Say no to cookies from strangers

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Context: How did the web cookie become the bone of contention in the battle for privacy?

What is a web cookie?

A cookie is a little piece of text stored on one’s web browser. It can identify what sites one has visited, to which sites one goes too often, or even, under some circumstances, the details of the credit card that one used to shop at an e-commerce site.

How did privacy issues come to be associated with web cookie?

The realization that a cookie can track user information, led to the first uproar, from Europe leading to the enactment of a new law, the European General Data Protection Regulation (GDPR), which became enforceable in May 2018. The GDPR legislation requires all companies, whether European or from any other country in the world, to specifically ask the web user’s permission before using a web cookie to store information about that user.

This law also provides for fines to be imposed on those websites which take user information without his explicit permission. This is what makes every website you visit ask one’s approval about storing their cookie on one’s browser.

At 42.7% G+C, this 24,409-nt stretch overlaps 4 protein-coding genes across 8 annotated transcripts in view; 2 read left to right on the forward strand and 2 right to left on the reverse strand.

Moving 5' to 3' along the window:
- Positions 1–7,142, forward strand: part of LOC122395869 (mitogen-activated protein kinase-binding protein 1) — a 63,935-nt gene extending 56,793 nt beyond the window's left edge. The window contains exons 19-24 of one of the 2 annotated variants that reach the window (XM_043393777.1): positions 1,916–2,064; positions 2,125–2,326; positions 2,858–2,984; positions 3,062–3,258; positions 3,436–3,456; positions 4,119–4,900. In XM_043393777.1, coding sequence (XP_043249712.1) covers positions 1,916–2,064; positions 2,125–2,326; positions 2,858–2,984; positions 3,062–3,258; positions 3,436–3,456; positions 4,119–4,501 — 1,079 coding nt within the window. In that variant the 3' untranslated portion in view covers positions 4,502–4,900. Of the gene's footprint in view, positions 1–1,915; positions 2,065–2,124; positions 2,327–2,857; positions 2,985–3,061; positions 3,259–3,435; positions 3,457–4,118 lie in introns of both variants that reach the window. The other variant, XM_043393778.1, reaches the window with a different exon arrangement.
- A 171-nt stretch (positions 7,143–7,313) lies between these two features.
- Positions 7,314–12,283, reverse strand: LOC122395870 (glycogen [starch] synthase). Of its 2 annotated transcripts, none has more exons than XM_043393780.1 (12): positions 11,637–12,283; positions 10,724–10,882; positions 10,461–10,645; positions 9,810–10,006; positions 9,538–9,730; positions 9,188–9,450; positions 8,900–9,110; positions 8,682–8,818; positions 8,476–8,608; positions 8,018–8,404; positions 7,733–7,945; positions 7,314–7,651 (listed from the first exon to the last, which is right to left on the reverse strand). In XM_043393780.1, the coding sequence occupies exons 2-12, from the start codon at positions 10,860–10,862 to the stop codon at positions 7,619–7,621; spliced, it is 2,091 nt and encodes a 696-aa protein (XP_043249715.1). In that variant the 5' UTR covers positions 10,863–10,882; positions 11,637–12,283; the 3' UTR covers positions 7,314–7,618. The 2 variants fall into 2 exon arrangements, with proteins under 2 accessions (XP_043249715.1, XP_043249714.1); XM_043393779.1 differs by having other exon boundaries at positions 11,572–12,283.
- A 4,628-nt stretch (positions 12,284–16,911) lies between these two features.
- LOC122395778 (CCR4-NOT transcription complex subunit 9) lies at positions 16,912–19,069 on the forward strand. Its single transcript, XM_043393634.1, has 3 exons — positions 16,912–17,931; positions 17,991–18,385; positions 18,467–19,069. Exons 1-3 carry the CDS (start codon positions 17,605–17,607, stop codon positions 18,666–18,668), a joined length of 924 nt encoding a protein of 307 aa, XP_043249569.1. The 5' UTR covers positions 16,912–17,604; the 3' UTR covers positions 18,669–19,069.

The magnitude of the fines imposed under the GDPR is astounding: $823 million on Amazon, $249 million on WhatsApp, $9 million on Vodafone, to name just a few.

The United States, under President Joe Biden, is also said to be considering data privacy regulations along the lines of the European one.

Source: This post is based on the article “Say no to cookies from strangers” published in the Business Standard on 5th June 22.

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